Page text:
The dropout rate is comparable to other Internet studies: 50.5–55.4% of the participants left the website without finishing the study. In a survey of dropout rates, Musch and Reips (2000) reported that between 1% and 87% of the samples terminated prematurely.

This leads us to the conclusion that the failure to find an attentional bias with regard to computer-related words is not the result of experimental limitations, but has to be taken seriously. A computer is regularly paired with gaming and, according to the theory (Field & Cox, 2008), it should become a conditioned stimulus giving rise to an attentional bias. However, gamers probably use their computers not only for gaming but also for countless other activities (e.g., watching films, working, and chatting). Therefore, the connection between a computer and the gaming experience may not be exclusive and predictive enough for a computer to become a conditioned stimulus and result in an attentional bias. Using an addiction Stroop with gaming-related words, Metcalf and Pammer (2011) found an attentional bias in gamers with IGD, whereas Van Holst et al. (2012) failed to do so. Gaming-related words may be less frequent in the language than potential control words and less familiar to the control group, both of which can influence reaction times.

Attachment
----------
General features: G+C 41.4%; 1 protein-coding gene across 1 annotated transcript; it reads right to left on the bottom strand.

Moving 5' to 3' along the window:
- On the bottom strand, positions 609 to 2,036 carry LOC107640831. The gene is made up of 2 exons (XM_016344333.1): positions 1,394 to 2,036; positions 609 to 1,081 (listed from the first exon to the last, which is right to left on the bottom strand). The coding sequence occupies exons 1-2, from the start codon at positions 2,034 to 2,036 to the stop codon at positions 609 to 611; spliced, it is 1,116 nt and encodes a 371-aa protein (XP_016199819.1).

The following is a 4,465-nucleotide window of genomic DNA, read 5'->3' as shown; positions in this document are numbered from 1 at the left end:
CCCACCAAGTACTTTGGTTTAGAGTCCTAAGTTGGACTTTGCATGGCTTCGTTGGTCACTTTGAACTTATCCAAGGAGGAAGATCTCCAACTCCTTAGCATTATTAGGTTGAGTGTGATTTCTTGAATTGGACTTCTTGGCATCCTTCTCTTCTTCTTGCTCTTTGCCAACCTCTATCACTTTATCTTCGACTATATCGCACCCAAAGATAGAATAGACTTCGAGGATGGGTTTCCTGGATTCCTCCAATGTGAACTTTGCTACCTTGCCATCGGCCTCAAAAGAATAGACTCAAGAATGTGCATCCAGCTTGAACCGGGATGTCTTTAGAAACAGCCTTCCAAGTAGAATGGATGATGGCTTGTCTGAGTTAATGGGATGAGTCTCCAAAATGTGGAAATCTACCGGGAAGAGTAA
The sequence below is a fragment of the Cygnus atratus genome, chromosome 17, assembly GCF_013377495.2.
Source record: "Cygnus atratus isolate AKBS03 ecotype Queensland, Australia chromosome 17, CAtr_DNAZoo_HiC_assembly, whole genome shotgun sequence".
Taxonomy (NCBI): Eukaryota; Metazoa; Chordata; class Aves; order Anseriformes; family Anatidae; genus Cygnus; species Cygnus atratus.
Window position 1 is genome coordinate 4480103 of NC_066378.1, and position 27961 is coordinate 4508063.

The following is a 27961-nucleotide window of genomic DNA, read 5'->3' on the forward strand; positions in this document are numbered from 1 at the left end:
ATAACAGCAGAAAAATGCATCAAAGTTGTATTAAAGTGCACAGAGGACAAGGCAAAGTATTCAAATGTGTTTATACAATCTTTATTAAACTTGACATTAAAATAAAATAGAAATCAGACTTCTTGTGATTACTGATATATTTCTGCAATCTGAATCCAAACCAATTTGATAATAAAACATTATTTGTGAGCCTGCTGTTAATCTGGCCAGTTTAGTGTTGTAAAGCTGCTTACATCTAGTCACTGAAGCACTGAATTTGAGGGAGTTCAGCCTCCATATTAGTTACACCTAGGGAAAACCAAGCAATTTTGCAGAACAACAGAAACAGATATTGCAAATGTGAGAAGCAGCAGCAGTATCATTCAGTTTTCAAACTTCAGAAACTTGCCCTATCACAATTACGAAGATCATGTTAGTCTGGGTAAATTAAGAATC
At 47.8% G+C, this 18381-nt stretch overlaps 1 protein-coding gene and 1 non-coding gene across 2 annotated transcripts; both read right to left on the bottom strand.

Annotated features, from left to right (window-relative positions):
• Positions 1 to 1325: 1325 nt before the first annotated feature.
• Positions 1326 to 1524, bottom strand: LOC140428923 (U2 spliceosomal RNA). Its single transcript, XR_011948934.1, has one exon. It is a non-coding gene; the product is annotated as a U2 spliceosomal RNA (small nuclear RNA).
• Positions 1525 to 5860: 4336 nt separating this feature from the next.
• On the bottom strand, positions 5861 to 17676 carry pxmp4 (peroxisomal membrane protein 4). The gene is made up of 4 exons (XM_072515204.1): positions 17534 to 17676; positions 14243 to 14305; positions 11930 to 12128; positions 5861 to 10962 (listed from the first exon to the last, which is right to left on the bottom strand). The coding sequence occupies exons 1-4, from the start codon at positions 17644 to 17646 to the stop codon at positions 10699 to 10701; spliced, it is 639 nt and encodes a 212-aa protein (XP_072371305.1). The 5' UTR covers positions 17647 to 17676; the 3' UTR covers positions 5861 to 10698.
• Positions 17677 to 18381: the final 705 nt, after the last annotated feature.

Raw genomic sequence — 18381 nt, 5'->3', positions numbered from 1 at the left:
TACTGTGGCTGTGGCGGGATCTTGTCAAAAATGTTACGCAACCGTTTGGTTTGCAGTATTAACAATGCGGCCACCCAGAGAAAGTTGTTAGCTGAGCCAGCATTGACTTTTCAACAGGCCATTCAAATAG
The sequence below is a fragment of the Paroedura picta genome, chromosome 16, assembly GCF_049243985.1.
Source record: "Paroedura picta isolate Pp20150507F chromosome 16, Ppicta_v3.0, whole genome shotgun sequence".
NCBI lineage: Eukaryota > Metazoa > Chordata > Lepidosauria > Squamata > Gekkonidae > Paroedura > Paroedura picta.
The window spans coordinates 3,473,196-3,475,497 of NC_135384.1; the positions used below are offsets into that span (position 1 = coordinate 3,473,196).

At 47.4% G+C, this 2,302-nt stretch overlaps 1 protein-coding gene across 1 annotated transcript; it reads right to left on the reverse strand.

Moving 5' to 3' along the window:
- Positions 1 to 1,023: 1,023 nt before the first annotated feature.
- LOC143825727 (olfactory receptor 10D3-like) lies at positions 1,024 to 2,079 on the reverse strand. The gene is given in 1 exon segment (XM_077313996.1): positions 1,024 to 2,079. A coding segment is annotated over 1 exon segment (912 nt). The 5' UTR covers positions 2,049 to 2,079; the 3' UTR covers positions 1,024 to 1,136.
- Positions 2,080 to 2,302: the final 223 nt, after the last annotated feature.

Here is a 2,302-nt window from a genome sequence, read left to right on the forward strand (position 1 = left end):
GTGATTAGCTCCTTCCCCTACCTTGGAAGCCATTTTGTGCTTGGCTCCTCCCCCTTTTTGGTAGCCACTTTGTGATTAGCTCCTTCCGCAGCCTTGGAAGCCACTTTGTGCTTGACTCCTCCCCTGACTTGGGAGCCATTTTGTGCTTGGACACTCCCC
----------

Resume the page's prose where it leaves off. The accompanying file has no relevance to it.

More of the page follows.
To conclude, results from two web-based addiction Stroops provided evidence that gamers with IGD do not display a significant attentional bias. Further studies should follow this up and employ more direct measures, such as eye tracking.

Authors’ contribution

FJ and AB designed the study. WR contributed to the design. FJ and AB conducted the statistical analyses. FJ wrote the first draft of the manuscript and all authors contributed to and approved the final manuscript. All authors had full access to all data in the study and take responsibility for the integrity of the data and the accuracy of the data analysis.

Conflict of interest

The authors declare no conflict of interest.

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    • Search Google Scholar